Wednesday, July 09, 2003, 01:38 GMT
sometimes I say to myself : are you ........
Wednesday, July 09, 2003, 07:57 GMT
Haven't you noticed that the problems with discipline occur
especially during the English lessons ? My colleagues who teach Maths or Science haven't got so noisy lessons. I think that's because they say that English is to be thaught through play, songs, comic stories, different communicative activieties and in an unstressful atmosphere (and I agree of course, but...). Therefore, the children have it in their minds that the English lesson has to be loose by definition. Don't you think?
Sunday, July 13, 2003, 08:02 GMT
Yes more and less true. But sometimes the head teachers warned me before beginning my lessons that today they were awful and noisy in all the subjects.
I taught in two schools only in the morning and in another one only in the afternoon. Children in the morning classes were better behaved than in the afternoon classes. Maybe because they had more energy in the morning after a night sleep and they were tired in the afternoon after having lunch and playing in the yard. The school day is very long in France : from 8:30 to 16:30 and some kids even stay at school until 18:00.
Sunday, July 13, 2003, 13:45 GMT
So you teach private too ? That may help to make some extra money ?
Sunday, July 13, 2003, 18:24 GMT
All students in every nation should start learning foreign languages in kindergarten or earlier. Children absorb languages faster than adolescents or adults and tend to be better able to "think in the foreign language".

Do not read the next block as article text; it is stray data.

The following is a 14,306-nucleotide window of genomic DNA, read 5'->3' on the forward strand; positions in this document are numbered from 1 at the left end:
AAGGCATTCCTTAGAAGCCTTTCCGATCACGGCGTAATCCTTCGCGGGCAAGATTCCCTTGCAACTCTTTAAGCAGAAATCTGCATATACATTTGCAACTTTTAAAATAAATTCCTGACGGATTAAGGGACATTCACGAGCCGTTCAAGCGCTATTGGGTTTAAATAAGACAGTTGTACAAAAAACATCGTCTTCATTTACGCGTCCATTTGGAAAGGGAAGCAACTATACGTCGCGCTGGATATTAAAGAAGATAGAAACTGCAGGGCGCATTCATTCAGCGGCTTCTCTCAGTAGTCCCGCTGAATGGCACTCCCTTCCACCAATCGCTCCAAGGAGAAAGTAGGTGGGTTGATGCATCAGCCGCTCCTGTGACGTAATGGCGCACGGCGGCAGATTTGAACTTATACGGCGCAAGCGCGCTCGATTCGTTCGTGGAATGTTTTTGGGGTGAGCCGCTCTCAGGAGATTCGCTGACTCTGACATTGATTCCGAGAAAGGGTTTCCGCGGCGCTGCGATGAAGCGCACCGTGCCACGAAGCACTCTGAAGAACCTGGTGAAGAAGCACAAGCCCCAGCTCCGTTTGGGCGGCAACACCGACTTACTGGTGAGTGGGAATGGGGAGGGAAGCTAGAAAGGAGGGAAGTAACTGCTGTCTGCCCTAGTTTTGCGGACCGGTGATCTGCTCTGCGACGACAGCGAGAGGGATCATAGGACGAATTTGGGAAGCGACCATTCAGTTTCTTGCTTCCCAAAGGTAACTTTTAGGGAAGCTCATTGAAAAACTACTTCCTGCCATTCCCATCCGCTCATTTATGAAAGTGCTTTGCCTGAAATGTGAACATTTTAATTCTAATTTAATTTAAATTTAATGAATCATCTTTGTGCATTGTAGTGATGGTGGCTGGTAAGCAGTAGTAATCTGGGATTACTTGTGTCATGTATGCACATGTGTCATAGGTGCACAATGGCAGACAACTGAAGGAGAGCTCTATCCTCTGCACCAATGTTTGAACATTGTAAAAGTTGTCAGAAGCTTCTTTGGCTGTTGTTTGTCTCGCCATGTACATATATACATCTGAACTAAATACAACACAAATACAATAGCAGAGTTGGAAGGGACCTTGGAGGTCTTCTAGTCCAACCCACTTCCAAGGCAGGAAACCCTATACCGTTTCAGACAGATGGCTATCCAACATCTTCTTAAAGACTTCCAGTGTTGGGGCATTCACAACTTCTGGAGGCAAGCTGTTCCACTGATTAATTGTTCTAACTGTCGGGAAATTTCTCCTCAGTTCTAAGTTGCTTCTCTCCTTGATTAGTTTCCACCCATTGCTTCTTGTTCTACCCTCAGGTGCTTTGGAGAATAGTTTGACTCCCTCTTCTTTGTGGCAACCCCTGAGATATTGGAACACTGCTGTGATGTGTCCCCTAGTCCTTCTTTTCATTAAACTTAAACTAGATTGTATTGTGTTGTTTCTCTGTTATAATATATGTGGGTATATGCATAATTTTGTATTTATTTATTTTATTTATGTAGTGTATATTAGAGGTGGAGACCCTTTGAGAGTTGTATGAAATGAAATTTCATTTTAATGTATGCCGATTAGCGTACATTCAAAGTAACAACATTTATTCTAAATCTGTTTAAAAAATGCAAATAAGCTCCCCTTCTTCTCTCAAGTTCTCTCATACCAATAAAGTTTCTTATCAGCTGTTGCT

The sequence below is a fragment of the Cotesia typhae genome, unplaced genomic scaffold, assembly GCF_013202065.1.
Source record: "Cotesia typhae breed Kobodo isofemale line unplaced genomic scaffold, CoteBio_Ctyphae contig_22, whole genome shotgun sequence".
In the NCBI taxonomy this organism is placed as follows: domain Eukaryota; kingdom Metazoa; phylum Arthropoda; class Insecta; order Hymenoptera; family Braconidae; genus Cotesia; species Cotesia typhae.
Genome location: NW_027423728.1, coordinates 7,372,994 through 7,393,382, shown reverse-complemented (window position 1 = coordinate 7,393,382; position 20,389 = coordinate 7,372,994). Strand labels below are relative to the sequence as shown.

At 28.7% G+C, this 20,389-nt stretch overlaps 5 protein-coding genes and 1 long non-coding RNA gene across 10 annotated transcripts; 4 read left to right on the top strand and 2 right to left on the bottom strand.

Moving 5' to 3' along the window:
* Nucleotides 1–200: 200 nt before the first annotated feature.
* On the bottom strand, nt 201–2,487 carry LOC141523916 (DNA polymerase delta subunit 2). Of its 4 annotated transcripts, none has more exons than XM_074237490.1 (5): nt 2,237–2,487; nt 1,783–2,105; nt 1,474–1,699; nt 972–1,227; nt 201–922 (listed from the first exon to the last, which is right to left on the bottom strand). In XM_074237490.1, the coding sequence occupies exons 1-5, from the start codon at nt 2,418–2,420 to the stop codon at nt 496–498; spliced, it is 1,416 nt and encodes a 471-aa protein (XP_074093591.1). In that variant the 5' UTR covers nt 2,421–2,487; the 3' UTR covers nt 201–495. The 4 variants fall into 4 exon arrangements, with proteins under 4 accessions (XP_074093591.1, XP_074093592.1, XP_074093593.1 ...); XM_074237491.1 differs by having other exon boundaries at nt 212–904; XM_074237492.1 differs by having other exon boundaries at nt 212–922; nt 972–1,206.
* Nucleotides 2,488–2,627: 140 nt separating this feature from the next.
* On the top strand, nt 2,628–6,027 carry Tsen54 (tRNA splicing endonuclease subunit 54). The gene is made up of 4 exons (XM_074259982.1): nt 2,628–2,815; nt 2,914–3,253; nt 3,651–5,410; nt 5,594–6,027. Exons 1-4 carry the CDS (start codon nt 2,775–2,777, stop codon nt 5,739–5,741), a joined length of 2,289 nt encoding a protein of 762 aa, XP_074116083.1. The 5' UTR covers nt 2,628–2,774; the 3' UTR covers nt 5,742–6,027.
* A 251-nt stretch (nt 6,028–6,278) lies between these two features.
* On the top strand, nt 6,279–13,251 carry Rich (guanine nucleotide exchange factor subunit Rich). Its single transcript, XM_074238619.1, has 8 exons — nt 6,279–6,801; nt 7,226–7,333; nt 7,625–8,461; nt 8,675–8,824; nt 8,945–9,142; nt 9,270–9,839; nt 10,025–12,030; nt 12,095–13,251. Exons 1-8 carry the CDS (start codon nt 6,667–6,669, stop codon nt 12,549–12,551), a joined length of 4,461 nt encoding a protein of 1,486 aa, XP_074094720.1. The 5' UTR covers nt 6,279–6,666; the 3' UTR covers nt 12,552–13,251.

Sunday, July 13, 2003, 18:36 GMT
In Northern California, school hours for most high schools is from around 7:40 to around 15:00, 1/2 to 1 hour shorter than the French school day. No students, except those playing sports or participating in club activities, stay in school after 15:00. No regular classes in school after 15:00, though some schools have Chinese classes and Adult Education courses at night on Friday and Saturday- none of these are organized by the school. Most after-school activities are held off-campus: i.e. piano lesson in piano teacher's house, math tutoring at tutoring center, test preparation at test prep center, swimming lesson at YMCA pool, etc.
Sunday, July 13, 2003, 18:38 GMT
your statement is absolutely true. Was this your personal case ? Did you learn English (if you're not a native) in kindergarten ?
Sunday, July 13, 2003, 19:00 GMT
I was born in Hong Kong, where I lived for nine years, and went to a British school there. Both English and Mandarin Chinese are my mother tongues, since I began speaking the two languages at roughly the same time (around age 1) and in everyday speech, I could express my thoughts equally well in the two languages, though I dare say I am much more fluent in English. Over the years (I am currently 14 years old) I learnt Cantonese and Shanghainese when I was little and I have been studying French for four years, though I would have preferred learning the language when I was in primary school- unfortunately, I didn't have the chance to do so.